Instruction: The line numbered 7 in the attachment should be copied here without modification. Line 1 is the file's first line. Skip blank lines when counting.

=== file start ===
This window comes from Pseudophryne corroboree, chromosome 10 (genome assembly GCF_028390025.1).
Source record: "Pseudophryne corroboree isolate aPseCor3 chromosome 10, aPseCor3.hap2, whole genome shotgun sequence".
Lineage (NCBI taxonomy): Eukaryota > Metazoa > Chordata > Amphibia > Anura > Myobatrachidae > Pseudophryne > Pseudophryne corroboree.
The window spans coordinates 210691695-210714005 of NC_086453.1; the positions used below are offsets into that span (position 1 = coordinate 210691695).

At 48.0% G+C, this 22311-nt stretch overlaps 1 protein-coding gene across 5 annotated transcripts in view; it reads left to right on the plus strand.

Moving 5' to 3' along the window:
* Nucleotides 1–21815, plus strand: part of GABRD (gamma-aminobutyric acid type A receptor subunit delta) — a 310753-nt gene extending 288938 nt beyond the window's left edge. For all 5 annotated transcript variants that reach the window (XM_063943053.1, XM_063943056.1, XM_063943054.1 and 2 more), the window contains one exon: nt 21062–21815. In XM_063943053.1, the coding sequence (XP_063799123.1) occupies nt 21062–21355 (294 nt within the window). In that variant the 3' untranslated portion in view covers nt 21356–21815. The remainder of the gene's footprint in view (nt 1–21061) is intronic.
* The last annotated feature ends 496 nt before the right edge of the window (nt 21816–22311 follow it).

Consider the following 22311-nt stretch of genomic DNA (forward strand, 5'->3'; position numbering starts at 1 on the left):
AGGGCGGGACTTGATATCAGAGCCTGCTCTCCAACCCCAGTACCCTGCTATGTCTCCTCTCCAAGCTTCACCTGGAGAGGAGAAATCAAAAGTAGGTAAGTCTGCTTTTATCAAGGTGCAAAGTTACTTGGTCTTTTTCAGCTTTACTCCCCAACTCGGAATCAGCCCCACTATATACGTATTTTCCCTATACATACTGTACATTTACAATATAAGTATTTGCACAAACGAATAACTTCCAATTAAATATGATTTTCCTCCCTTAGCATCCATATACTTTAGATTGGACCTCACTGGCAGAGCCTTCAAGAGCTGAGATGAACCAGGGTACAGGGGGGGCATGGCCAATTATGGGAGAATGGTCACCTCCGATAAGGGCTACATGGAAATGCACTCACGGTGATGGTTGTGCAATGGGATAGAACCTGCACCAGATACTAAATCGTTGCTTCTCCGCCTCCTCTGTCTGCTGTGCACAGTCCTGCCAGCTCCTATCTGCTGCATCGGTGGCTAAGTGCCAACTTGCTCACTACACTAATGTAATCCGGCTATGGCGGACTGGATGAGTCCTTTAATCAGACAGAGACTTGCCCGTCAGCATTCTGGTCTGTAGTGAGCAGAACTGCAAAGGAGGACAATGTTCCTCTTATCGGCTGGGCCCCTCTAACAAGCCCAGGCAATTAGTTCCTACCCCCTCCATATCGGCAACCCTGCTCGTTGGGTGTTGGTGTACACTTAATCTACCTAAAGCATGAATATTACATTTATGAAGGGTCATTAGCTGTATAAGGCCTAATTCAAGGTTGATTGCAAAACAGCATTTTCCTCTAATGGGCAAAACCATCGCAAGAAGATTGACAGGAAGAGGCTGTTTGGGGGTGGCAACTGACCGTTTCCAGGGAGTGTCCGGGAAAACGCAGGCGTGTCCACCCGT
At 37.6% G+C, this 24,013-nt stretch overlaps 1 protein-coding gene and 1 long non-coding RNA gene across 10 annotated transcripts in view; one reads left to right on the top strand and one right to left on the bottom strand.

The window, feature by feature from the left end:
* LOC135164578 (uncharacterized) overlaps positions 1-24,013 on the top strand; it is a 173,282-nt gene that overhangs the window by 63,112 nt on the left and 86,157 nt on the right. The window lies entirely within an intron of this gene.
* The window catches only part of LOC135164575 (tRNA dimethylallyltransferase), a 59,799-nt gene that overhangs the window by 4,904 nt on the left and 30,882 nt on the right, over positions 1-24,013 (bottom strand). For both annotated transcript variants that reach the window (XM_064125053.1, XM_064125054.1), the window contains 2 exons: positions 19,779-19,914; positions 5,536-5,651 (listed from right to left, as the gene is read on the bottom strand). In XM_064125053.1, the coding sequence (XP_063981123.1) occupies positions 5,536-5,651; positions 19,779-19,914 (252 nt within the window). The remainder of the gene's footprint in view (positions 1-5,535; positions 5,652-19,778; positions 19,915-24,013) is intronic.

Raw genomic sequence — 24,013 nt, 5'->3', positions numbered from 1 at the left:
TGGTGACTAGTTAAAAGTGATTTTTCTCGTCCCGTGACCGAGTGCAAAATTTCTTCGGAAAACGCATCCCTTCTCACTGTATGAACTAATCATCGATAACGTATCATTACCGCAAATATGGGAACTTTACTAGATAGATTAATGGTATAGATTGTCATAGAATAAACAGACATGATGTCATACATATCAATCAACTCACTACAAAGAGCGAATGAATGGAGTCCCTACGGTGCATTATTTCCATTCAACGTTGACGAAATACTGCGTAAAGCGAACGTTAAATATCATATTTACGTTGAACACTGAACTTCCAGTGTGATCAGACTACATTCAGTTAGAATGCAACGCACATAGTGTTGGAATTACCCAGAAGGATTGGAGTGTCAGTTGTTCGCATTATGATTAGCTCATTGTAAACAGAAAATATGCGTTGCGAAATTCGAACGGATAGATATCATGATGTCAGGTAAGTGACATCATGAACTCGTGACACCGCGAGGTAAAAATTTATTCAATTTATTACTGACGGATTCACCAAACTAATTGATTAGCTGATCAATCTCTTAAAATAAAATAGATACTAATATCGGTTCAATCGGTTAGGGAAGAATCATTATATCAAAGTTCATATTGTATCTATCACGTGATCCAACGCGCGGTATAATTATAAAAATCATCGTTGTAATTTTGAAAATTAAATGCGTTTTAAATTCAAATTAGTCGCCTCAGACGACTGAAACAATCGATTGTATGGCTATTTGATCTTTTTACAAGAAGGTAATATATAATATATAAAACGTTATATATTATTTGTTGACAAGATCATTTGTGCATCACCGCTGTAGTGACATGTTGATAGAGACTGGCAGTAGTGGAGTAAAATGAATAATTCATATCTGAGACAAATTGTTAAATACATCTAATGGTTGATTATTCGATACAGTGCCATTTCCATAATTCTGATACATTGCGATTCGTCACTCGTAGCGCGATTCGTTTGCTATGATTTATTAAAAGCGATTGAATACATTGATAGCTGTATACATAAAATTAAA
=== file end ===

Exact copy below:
* Nucleotides 1–21815, plus strand: part of GABRD (gamma-aminobutyric acid type A receptor subunit delta) — a 310753-nt gene extending 288938 nt beyond the window's left edge. For all 5 annotated transcript variants that reach the window (XM_063943053.1, XM_063943056.1, XM_063943054.1 and 2 more), the window contains one exon: nt 21062–21815. In XM_063943053.1, the coding sequence (XP_063799123.1) occupies nt 21062–21355 (294 nt within the window). In that variant the 3' untranslated portion in view covers nt 21356–21815. The remainder of the gene's footprint in view (nt 1–21061) is intronic.